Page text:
SE2137 Fatigue 6.0 credits
This course can be followed digitally and/or physically and covers fatigue theory, experimental planning and engineering fatigue design using FEA. Lectures and Home assignments on: Fatigue design, fatigue of welded structures, fatigue of 3D printed parts, Environmental effects on fatigue and fatigue crack growth.
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Content and learning outcomes
The course is based on theory and observations on the onset of fatigue. The focus is on engineering methods for assessing the fatigue risk and compuation of expected life, including the impact of the environment.
The course contains:
- Stress and strain based methods for design against fatigue at uniaxial loadings with regards to both finite life and fatigue limit.
- Design with damage accumulation at loads with variable amplitude.
- Criteria for design agains multiaxial loadings where the multiaxial loads can be proportional or non-proportional.
- Statistical methods to determine the risk of failure of a component.
- Linear fracture mechanics to determine the crack growth rates and predict the expected life of a component.
- Phenomenological identification of fatigue as the cause of failure.
- Different mechanisms for the origin of fatigue.
- Different mechanisms for environmental failures.
- Methods to include environmental effects on fatigue strength.
- Application specific forms of fatigue.
- Fatigue in different types of materials.
- Computer tools and a fatigue database for fatigue evaluation.
Intended learning outcomes
The course purpose is for the participants to understand the onset of fatigue, the damage process for fatigue, be able to use different tools and methods to design against fatigue, determine the risk for failure and determine the expected component life.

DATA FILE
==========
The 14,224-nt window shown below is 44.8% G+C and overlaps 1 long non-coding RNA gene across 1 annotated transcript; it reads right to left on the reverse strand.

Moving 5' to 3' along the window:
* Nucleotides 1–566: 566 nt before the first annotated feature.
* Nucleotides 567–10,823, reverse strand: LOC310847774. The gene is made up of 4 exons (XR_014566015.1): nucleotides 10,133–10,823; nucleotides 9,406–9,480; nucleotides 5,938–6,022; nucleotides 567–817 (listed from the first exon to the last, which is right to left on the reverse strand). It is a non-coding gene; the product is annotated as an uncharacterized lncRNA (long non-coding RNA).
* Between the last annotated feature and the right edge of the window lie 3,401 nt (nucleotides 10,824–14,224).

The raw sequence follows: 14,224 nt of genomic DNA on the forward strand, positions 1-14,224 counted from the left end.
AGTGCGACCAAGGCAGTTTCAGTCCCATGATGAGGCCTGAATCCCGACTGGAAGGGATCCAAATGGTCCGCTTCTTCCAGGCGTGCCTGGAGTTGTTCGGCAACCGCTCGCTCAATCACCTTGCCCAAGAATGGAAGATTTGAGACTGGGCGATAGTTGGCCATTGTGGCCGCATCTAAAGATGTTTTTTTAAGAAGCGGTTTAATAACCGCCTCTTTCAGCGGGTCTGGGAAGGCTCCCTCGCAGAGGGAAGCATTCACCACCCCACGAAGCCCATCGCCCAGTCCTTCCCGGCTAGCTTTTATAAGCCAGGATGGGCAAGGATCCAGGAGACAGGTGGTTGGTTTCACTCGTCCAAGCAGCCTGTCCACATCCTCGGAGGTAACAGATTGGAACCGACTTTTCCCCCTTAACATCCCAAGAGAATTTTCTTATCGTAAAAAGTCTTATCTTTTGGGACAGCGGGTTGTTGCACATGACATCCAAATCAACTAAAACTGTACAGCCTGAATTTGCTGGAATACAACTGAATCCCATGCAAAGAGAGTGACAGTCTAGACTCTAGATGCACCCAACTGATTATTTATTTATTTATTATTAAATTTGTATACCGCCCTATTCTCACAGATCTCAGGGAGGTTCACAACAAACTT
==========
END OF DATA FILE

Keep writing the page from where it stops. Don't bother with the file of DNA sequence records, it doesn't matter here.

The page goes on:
After course completion, the participants should be able to:
- understand the origin of fatigue, the damage process and the influence of environment on the process,
- identify fatigue damage compared to other failure modes,
- design against fatigue,
- quantify the risk for failure due to fatigue and
- determine the expected life of a component including the effect of environment.
Literature and preparations
English B / English 6
Completed course that has provided knowledge equivalent to the content in one of the basic courses in Solid Mechanics SE1010, SE1020 or SE1055.
The course SE1025 FEM for engineering applications or a course with som content on the finite element method, CAD or computer aided design is a good background but no requirement. Basic course in probability and statistics is good.
Examination and completion
If the course is discontinued, students may request to be examined during the following two academic years.
- HEM1 - Assignment, 6.0 credits, grading scale: P, F
- TEN1 - Examination, - credits, grading scale: A, B, C, D, E, FX, F
Based on recommendation from KTH’s coordinator for disabilities, the examiner will decide how to adapt an examination for students with documented disability.
The examiner may apply another examination format when re-examining individual students.
The examiner, in consultation with the KTH Disability Coordinator (Funka), decides on any adapted examination for students with documented permanent impairment. The examiner may grant another examination form for reexamination of single students.
Other requirements for final grade
Compulsory home assignments, HEM1, 6hp
Voluntary exam, TEN1, 0hp
Opportunity to complete the requirements via supplementary examination
Opportunity to raise an approved grade via renewed examination
- All members of a group are responsible for the group's work.
- In any assessment, every student shall honestly disclose any help received and sources used.
- In an oral assessment, every student shall be able to present and answer questions about the entire assignment and solution.
Further information about the course can be found on the Course web at the link below. Information on the Course web will later be moved to this site.Course web SE2137